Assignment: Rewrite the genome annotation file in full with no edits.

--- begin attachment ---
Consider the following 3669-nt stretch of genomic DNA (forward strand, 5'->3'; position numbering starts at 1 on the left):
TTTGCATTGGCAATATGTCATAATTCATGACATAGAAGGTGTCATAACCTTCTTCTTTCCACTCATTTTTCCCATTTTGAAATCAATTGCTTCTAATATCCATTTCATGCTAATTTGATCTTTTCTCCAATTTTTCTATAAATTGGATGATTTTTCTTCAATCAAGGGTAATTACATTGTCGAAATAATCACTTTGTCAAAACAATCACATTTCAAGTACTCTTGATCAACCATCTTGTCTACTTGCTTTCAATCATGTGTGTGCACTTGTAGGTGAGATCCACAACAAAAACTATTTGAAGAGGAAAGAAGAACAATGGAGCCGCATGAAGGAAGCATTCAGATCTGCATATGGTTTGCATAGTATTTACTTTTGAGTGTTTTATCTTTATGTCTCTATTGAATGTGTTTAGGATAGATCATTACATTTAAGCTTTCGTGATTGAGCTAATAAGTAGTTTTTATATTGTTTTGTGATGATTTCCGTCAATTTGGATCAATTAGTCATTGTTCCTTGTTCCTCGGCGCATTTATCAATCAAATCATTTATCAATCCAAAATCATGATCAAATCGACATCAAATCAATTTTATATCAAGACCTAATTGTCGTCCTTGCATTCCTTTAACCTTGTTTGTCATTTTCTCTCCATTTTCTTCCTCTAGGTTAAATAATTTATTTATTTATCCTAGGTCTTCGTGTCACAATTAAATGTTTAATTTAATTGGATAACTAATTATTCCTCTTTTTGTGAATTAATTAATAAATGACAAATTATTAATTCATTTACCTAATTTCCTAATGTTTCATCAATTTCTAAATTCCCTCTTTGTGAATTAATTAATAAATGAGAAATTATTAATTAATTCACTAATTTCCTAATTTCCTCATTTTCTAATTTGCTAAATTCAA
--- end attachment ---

Consider the following 3669-nt stretch of genomic DNA (forward strand, 5'->3'; position numbering starts at 1 on the left):
TTTGCATTGGCAATATGTCATAATTCATGACATAGAAGGTGTCATAACCTTCTTCTTTCCACTCATTTTTCCCATTTTGAAATCAATTGCTTCTAATATCCATTTCATGCTAATTTGATCTTTTCTCCAATTTTTCTATAAATTGGATGATTTTTCTTCAATCAAGGGTAATTACATTGTCGAAATAATCACTTTGTCAAAACAATCACATTTCAAGTACTCTTGATCAACCATCTTGTCTACTTGCTTTCAATCATGTGTGTGCACTTGTAGGTGAGATCCACAACAAAAACTATTTGAAGAGGAAAGAAGAACAATGGAGCCGCATGAAGGAAGCATTCAGATCTGCATATGGTTTGCATAGTATTTACTTTTGAGTGTTTTATCTTTATGTCTCTATTGAATGTGTTTAGGATAGATCATTACATTTAAGCTTTCGTGATTGAGCTAATAAGTAGTTTTTATATTGTTTTGTGATGATTTCCGTCAATTTGGATCAATTAGTCATTGTTCCTTGTTCCTCGGCGCATTTATCAATCAAATCATTTATCAATCCAAAATCATGATCAAATCGACATCAAATCAATTTTATATCAAGACCTAATTGTCGTCCTTGCATTCCTTTAACCTTGTTTGTCATTTTCTCTCCATTTTCTTCCTCTAGGTTAAATAATTTATTTATTTATCCTAGGTCTTCGTGTCACAATTAAATGTTTAATTTAATTGGATAACTAATTATTCCTCTTTTTGTGAATTAATTAATAAATGACAAATTATTAATTCATTTACCTAATTTCCTAATGTTTCATCAATTTCTAAATTCCCTCTTTGTGAATTAATTAATAAATGAGAAATTATTAATTAATTCACTAATTTCCTAATTTCCTCATTTTCTAATTTGCTAAATTCAA